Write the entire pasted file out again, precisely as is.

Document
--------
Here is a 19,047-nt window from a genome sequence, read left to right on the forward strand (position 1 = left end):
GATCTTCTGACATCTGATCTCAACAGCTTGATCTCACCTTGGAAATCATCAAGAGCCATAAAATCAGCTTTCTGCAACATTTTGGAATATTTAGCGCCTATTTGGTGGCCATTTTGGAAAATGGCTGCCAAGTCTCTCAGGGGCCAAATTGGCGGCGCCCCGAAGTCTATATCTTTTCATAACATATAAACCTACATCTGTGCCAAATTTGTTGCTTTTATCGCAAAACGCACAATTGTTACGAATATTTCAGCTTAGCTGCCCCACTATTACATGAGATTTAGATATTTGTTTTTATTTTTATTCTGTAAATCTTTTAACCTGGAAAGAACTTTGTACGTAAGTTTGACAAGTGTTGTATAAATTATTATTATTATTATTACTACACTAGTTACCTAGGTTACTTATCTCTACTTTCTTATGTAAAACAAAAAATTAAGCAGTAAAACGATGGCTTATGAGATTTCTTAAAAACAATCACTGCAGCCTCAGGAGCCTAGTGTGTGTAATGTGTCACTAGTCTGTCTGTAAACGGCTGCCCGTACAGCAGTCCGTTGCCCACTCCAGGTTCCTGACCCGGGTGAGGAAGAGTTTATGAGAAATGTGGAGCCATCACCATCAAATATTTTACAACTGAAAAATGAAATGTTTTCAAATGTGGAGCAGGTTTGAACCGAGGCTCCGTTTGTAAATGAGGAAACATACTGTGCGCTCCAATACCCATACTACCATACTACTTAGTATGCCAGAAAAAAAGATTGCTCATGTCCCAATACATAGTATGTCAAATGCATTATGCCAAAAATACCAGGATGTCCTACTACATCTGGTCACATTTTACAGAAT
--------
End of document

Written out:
Here is a 19,047-nt window from a genome sequence, read left to right on the forward strand (position 1 = left end):
GATCTTCTGACATCTGATCTCAACAGCTTGATCTCACCTTGGAAATCATCAAGAGCCATAAAATCAGCTTTCTGCAACATTTTGGAATATTTAGCGCCTATTTGGTGGCCATTTTGGAAAATGGCTGCCAAGTCTCTCAGGGGCCAAATTGGCGGCGCCCCGAAGTCTATATCTTTTCATAACATATAAACCTACATCTGTGCCAAATTTGTTGCTTTTATCGCAAAACGCACAATTGTTACGAATATTTCAGCTTAGCTGCCCCACTATTACATGAGATTTAGATATTTGTTTTTATTTTTATTCTGTAAATCTTTTAACCTGGAAAGAACTTTGTACGTAAGTTTGACAAGTGTTGTATAAATTATTATTATTATTATTACTACACTAGTTACCTAGGTTACTTATCTCTACTTTCTTATGTAAAACAAAAAATTAAGCAGTAAAACGATGGCTTATGAGATTTCTTAAAAACAATCACTGCAGCCTCAGGAGCCTAGTGTGTGTAATGTGTCACTAGTCTGTCTGTAAACGGCTGCCCGTACAGCAGTCCGTTGCCCACTCCAGGTTCCTGACCCGGGTGAGGAAGAGTTTATGAGAAATGTGGAGCCATCACCATCAAATATTTTACAACTGAAAAATGAAATGTTTTCAAATGTGGAGCAGGTTTGAACCGAGGCTCCGTTTGTAAATGAGGAAACATACTGTGCGCTCCAATACCCATACTACCATACTACTTAGTATGCCAGAAAAAAAGATTGCTCATGTCCCAATACATAGTATGTCAAATGCATTATGCCAAAAATACCAGGATGTCCTACTACATCTGGTCACATTTTACAGAAT